“If we have to forgive somebody, we have to forgive something that has caused an immense amount of pain and there will be a great cost and a great struggle in being able to forgive, but that’s the Christian message: that that struggle itself is worthwhile,” said Joffe, who has described himself as a “wobbly agnostic.”
“There Be Dragons” is not just for Catholics, though. “This movie is 100% about humanity. We have tested it with believers, nonbelievers, Asians, Americans, Africans, everyone,” Producer Ignacio Gómez Sancha told Rome Reports, “and it touched the heart of all of them, so nobody should feel left out!”
The film made its debut in Spain on March 25. It will be released in the U.S. on May 6 and will premier in Columbia and Mexico on August 5.
Collection’s national date is the weekend of April 2-3
WASHINGTON (March 24, 2011)—The Catholic Relief Services Collection (CRSC) supports families in distress, whether across the street or half way around the globe. The national date for this collection, which funds six major national and international Catholic relief agencies, is set for the weekend of April 2-3.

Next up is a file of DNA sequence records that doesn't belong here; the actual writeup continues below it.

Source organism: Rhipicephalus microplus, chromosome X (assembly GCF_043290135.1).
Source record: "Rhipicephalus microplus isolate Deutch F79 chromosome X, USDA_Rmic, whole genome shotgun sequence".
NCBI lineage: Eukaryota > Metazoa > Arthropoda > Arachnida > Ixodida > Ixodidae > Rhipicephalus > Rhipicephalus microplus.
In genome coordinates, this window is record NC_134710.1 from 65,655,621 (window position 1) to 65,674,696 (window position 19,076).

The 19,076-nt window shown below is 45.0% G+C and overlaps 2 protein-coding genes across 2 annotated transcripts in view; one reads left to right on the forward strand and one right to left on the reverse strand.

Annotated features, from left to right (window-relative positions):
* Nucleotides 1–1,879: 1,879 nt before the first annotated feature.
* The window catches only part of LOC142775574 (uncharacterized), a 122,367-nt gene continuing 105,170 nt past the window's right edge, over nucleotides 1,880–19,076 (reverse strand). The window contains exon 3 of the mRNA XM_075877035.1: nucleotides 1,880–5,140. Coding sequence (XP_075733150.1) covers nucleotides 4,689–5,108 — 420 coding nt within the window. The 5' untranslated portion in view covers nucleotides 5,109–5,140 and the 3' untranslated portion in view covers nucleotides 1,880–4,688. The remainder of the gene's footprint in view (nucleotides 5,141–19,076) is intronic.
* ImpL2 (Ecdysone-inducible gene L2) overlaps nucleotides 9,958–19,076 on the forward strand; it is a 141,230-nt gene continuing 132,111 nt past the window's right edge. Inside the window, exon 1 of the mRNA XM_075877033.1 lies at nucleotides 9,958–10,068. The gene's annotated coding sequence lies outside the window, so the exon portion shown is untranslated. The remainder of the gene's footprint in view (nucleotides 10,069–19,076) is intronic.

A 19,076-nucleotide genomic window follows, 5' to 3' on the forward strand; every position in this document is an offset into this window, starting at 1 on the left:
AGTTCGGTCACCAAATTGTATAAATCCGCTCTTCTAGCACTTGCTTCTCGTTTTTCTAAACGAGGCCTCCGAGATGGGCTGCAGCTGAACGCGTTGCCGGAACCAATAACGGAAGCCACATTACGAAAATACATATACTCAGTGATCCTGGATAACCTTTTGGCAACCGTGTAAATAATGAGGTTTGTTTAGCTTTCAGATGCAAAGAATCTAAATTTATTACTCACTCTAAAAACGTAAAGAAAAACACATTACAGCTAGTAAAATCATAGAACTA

“I invite Catholics in the United States to consider all the good that these agencies do on our behalf by assisting families and people around the world and to donate generously to The Catholic Relief Services Collection,” said Bishop Kevin J. Farrell of Dallas, chairman of the USCCB Committee on National Collections.
The Catholic Relief Services Collection’s theme is “Jesus in Disguise: How will you help?” This year the focus of the collection is the family. The collection helps families, values their fundamental role in society, and strives to protect them.
For, example, the Catholic Legal Immigration Network Inc. (CLINIC) program called National Pro Bono Project for Children matches unaccompanied immigrant children with legal service providers. These children are the most vulnerable migrants; they are usually without resources and are forced to navigate complex legal proceedings without representation.